Remember, when I said “Dear Yankee Fans…. Chill Out”? Maybe, I spoke too quickly.
The 12th inning cast a very different pallor on a relatively young ALCS last night. As the Yankees’ future Hall of Fame shortstop, Derek Jeter, was helped off the field, even the Tigers dugout was hushed.
Most of those players had grown up watching Jeter and the New York Yankees.
“We’re all big Derek Jeter fans since we were younger,” outfielder Delmon Young said. “Watching the World Series and everything from the 1996 one until the recent once. But, you know, we all grew up playing backyard baseball wanting to win the World Series either with the Yankees or having to get through the Yankees to get to the World Series. Especially with Derek Jeter as their catalyst.
“We’d love to see him out playing with us and playing against him, because it is really fun playing the Yankees, especially with Derek Jeter healthy,” Young continued. Doug Fister, last night’s start for Detroit, talked about watching Jeter as he grew up. “To see a fellow ballplayer to go down it definitely is a hit for our game,” Fister said. “Our hearts go out to him.”
Ok. This is not a career ending injury. However, Jeter is out for the rest of the 2012 playoffs. This will be the first October the Yankees have experienced in sixteen years that will be without Derek Jeter.
Grant it. When Mariano Rivera got hurt, the Yankees were left for dead. Jeter’s injury doesn’t preclude an early Yankees exit from the playoffs. The Yankees have come back from far worse.
Derek Jeter was, at the time of his injury, the strongest Yankee this playoff.
Written off as an aging star after slumping in 2010, Jeter struggled to adapt to a no-stride swing in `11. He wound up on the disabled list for only the fifth time in his seventeen full seasons in the big leagues with a calf injury. He returned revitalized, go his 3,000th hit and finishing strong.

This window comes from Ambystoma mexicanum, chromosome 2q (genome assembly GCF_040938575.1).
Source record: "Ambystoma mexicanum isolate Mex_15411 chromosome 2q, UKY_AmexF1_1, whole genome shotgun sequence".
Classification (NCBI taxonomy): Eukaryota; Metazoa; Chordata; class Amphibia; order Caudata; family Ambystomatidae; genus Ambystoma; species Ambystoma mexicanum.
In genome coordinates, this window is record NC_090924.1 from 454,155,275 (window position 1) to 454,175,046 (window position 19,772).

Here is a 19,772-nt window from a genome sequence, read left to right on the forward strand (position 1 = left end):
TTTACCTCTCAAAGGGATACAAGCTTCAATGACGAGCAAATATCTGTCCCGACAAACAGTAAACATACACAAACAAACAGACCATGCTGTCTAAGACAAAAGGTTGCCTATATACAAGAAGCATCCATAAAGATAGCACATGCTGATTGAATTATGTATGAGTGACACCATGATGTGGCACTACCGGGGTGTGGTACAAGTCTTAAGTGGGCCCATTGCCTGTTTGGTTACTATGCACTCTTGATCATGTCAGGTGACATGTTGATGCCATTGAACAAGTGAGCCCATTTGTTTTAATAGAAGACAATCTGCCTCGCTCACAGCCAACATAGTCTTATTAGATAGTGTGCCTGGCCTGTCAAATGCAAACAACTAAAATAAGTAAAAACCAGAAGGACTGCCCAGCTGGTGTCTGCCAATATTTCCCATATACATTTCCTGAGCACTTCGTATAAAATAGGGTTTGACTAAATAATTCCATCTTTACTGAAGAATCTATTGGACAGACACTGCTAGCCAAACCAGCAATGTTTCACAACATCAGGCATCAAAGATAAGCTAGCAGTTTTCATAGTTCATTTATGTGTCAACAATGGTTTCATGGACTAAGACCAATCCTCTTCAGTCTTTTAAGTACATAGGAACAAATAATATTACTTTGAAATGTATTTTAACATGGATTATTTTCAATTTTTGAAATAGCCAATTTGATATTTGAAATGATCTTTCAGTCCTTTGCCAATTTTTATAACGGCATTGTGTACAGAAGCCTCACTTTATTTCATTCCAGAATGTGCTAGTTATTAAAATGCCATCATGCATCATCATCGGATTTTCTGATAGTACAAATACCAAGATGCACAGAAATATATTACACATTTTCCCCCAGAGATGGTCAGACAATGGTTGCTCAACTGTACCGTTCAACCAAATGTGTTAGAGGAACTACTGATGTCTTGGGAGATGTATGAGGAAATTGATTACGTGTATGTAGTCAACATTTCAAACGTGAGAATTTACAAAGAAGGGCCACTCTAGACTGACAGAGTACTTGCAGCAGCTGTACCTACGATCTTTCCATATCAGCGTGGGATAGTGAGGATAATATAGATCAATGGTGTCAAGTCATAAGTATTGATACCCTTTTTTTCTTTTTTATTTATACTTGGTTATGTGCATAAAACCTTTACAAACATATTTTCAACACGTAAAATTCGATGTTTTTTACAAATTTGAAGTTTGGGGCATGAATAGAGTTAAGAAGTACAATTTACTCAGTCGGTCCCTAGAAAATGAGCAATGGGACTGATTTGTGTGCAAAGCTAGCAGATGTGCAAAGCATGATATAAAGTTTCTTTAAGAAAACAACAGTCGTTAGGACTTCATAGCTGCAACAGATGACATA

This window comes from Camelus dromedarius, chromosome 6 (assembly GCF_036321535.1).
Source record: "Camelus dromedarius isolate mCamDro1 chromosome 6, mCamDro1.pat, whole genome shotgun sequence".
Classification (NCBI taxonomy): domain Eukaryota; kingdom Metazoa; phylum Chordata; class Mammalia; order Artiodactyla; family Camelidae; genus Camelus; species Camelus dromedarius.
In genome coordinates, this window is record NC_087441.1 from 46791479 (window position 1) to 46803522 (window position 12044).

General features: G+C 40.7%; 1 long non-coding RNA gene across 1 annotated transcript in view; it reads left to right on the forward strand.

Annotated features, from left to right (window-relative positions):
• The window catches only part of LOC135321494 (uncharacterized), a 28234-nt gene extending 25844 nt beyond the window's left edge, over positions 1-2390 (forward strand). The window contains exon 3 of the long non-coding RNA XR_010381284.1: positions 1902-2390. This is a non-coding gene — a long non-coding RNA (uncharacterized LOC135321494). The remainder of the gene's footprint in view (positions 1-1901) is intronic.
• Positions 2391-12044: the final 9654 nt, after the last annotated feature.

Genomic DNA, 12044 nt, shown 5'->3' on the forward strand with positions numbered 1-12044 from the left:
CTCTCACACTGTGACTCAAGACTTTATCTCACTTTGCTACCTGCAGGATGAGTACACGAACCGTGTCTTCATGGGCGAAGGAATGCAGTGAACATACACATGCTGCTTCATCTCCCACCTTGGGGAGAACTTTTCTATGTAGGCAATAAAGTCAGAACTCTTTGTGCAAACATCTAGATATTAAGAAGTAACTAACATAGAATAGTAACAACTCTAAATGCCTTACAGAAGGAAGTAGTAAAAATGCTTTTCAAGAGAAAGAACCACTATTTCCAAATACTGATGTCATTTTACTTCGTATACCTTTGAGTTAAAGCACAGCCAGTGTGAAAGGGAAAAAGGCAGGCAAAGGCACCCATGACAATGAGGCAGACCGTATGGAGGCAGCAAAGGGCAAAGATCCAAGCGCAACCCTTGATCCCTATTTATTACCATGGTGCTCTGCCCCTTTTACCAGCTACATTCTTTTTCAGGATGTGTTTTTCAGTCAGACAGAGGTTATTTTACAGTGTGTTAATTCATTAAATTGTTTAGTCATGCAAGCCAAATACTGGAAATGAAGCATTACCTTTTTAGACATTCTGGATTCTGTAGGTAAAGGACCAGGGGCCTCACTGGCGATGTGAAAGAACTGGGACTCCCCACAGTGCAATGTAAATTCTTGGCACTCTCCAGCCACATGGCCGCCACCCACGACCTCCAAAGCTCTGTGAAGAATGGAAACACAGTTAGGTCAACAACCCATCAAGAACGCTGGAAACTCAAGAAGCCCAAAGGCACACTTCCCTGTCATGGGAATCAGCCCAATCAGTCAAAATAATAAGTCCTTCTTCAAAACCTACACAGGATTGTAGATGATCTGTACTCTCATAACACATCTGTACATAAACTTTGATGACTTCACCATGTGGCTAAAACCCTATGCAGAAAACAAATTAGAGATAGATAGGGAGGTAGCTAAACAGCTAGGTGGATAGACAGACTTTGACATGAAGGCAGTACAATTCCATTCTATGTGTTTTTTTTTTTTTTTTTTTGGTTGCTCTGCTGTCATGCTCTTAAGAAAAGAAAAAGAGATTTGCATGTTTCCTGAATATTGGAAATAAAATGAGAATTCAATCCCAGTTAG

This year Jeter surged. It’s hard to believe, but 38-year-old Jeter posted a remarkable season. He batted .316 with an American League-leading 216 hits. He carried that over to the postseason, hitting .364 against the Orioles.
Earlier Saturday, Jeter became the first player in baseball history to reach 200 hits in the postseason with a single in the second off Doug Fister. He was left stranded, though, a problem for the Yankees these playoffs. If the New York Yankees were a train, they would be pulling into the station missing a couple of wheels and part of the breaks. Sure, they’re showing up on time (i.e. winning), but how long can this keep going? Robinson Cano, Curtis Granderson and Nick Swisher are in playoff funks. Alex Rodriguez, one of the greatest players in baseball history, is in worse shape. He’s been benched now on more than one occasion in this young playoff season. The Yankees also seem to have a problem lacing more than one win together. Jeter was one of the few constants, along with statistical anomaly and late-game guru, Raul Ibanez, in the Yankees’ lineup.